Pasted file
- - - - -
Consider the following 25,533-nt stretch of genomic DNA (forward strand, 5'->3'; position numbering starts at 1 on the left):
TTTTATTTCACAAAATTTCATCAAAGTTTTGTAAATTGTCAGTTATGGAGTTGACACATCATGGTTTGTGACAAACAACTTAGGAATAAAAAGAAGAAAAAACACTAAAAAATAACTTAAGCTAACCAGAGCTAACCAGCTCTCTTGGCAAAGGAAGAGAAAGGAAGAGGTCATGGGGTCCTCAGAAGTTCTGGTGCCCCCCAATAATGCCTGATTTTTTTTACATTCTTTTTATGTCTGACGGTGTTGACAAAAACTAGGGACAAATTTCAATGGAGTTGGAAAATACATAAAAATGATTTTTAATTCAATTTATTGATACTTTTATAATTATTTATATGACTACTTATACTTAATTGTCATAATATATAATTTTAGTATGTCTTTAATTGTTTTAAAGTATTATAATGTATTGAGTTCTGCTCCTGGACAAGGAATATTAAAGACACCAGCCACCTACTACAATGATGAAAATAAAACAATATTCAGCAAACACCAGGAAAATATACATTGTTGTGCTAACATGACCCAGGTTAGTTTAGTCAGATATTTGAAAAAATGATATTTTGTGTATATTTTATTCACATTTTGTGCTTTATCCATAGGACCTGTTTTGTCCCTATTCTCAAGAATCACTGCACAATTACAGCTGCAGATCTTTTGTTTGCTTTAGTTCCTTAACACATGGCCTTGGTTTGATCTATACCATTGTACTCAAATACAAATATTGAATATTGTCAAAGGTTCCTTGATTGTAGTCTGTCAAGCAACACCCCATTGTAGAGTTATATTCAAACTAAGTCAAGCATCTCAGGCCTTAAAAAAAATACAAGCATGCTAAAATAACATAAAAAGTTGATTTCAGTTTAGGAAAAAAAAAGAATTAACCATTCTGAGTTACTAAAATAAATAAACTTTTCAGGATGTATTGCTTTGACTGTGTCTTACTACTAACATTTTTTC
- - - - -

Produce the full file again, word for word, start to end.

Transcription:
Consider the following 25,533-nt stretch of genomic DNA (forward strand, 5'->3'; position numbering starts at 1 on the left):
TTTTATTTCACAAAATTTCATCAAAGTTTTGTAAATTGTCAGTTATGGAGTTGACACATCATGGTTTGTGACAAACAACTTAGGAATAAAAAGAAGAAAAAACACTAAAAAATAACTTAAGCTAACCAGAGCTAACCAGCTCTCTTGGCAAAGGAAGAGAAAGGAAGAGGTCATGGGGTCCTCAGAAGTTCTGGTGCCCCCCAATAATGCCTGATTTTTTTTACATTCTTTTTATGTCTGACGGTGTTGACAAAAACTAGGGACAAATTTCAATGGAGTTGGAAAATACATAAAAATGATTTTTAATTCAATTTATTGATACTTTTATAATTATTTATATGACTACTTATACTTAATTGTCATAATATATAATTTTAGTATGTCTTTAATTGTTTTAAAGTATTATAATGTATTGAGTTCTGCTCCTGGACAAGGAATATTAAAGACACCAGCCACCTACTACAATGATGAAAATAAAACAATATTCAGCAAACACCAGGAAAATATACATTGTTGTGCTAACATGACCCAGGTTAGTTTAGTCAGATATTTGAAAAAATGATATTTTGTGTATATTTTATTCACATTTTGTGCTTTATCCATAGGACCTGTTTTGTCCCTATTCTCAAGAATCACTGCACAATTACAGCTGCAGATCTTTTGTTTGCTTTAGTTCCTTAACACATGGCCTTGGTTTGATCTATACCATTGTACTCAAATACAAATATTGAATATTGTCAAAGGTTCCTTGATTGTAGTCTGTCAAGCAACACCCCATTGTAGAGTTATATTCAAACTAAGTCAAGCATCTCAGGCCTTAAAAAAAATACAAGCATGCTAAAATAACATAAAAAGTTGATTTCAGTTTAGGAAAAAAAAAGAATTAACCATTCTGAGTTACTAAAATAAATAAACTTTTCAGGATGTATTGCTTTGACTGTGTCTTACTACTAACATTTTTTC